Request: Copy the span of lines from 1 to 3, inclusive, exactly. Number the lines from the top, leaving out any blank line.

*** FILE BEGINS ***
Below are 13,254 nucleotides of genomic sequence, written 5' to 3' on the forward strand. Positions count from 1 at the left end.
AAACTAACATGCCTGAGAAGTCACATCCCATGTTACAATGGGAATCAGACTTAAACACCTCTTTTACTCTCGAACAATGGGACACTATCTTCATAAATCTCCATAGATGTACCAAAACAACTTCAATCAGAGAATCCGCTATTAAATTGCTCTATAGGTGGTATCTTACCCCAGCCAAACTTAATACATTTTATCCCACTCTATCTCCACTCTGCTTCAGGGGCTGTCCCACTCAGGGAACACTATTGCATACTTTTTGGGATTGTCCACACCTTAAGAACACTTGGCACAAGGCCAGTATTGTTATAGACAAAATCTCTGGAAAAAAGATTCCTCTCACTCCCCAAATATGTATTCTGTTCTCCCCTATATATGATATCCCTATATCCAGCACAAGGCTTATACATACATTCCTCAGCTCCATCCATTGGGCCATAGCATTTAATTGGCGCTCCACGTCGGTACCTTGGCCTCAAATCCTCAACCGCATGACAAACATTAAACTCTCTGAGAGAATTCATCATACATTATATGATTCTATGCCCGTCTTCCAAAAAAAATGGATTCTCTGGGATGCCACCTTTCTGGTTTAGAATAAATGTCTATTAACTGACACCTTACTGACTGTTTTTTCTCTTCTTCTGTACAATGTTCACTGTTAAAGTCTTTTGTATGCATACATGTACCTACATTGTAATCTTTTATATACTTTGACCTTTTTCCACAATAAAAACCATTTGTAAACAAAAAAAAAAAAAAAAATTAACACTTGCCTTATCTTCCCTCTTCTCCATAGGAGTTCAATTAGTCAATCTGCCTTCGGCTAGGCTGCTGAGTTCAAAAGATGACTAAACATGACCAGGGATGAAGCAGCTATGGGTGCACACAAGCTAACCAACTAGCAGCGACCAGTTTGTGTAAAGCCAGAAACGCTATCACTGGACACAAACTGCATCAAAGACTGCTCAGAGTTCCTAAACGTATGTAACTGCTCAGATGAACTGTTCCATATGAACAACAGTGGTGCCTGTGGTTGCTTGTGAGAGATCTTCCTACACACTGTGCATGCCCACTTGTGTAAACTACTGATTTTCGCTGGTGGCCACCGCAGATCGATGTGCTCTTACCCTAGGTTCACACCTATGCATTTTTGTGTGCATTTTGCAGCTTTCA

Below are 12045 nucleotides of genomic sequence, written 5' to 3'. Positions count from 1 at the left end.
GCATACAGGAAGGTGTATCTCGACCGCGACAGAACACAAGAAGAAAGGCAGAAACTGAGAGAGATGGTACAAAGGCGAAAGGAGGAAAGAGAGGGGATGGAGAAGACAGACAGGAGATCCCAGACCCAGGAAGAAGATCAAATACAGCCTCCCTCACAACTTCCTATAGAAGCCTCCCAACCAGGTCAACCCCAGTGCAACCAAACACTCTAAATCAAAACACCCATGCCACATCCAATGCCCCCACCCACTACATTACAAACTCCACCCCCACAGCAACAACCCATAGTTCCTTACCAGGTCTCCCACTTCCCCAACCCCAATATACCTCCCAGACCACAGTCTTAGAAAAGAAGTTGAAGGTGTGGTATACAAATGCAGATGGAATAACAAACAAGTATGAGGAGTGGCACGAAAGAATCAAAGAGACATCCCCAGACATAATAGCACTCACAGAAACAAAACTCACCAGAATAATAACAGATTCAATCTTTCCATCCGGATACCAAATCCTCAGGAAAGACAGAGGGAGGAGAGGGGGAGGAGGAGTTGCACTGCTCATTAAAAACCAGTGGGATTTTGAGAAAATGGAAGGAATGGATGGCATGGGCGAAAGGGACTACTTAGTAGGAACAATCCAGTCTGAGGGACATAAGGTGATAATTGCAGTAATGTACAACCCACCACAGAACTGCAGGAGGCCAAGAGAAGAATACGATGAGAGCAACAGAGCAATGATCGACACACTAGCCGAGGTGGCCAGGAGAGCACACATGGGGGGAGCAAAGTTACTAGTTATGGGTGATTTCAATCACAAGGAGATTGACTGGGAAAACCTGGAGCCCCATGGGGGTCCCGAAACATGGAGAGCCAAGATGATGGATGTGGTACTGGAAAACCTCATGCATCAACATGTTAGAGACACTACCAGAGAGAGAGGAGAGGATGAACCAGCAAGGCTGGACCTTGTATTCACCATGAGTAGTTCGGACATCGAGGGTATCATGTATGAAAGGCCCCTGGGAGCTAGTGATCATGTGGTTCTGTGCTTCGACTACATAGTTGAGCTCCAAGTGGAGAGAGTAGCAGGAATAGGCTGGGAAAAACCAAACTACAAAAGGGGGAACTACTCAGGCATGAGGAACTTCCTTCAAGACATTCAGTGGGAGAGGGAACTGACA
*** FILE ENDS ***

Below are 13,254 nucleotides of genomic sequence, written 5' to 3' on the forward strand. Positions count from 1 at the left end.
AAACTAACATGCCTGAGAAGTCACATCCCATGTTACAATGGGAATCAGACTTAAACACCTCTTTTACTCTCGAACAATGGGACACTATCTTCATAAATCTCCATAGATGTACCAAAACAACTTCAATCAGAGAATCCGCTATTAAATTGCTCTATAGGTGGTATCTTACCCCAGCCAAACTTAATACATTTTATCCCACTCTATCTCCACTCTGCTTCAGGGGCTGTCCCACTCAGGGAACACTATTGCATACTTTTTGGGATTGTCCACACCTTAAGAACACTTGGCACAAGGCCAGTATTGTTATAGACAAAATCTCTGGAAAAAAGATTCCTCTCACTCCCCAAATATGTATTCTGTTCTCCCCTATATATGATATCCCTATATCCAGCACAAGGCTTATACATACATTCCTCAGCTCCATCCATTGGGCCATAGCATTTAATTGGCGCTCCACGTCGGTACCTTGGCCTCAAATCCTCAACCGCATGACAAACATTAAACTCTCTGAGAGAATTCATCATACATTATATGATTCTATGCCCGTCTTCCAAAAAAAATGGATTCTCTGGGATGCCACCTTTCTGGTTTAGAATAAATGTCTATTAACTGACACCTTACTGACTGTTTTTTCTCTTCTTCTGTACAATGTTCACTGTTAAAGTCTTTTGTATGCATACATGTACCTACATTGTAATCTTTTATATACTTTGACCTTTTTCCACAATAAAAACCATTTGTAAACAAAAAAAAAAAAAAAAATTAACACTTGCCTTATCTTCCCTCTTCTCCATAGGAGTTCAATTAGTCAATCTGCCTTCGGCTAGGCTGCTGAGTTCAAAAGATGACTAAACATGACCAGGGATGAAGCAGCTATGGGTGCACACAAGCTAACCAACTAGCAGCGACCAGTTTGTGTAAAGCCAGAAACGCTATCACTGGACACAAACTGCATCAAAGACTGCTCAGAGTTCCTAAACGTATGTAACTGCTCAGATGAACTGTTCCATATGAACAACAGTGGTGCCTGTGGTTGCTTGTGAGAGATCTTCCTACACACTGTGCATGCCCACTTGTGTAAACTACTGATTTTCGCTGGTGGCCACCGCAGATCGATGTGCTCTTACCCTAGGTTCACACCTATGCATTTTTGTGTGCATTTTGCAGCTTTCA

Below are 12045 nucleotides of genomic sequence, written 5' to 3'. Positions count from 1 at the left end.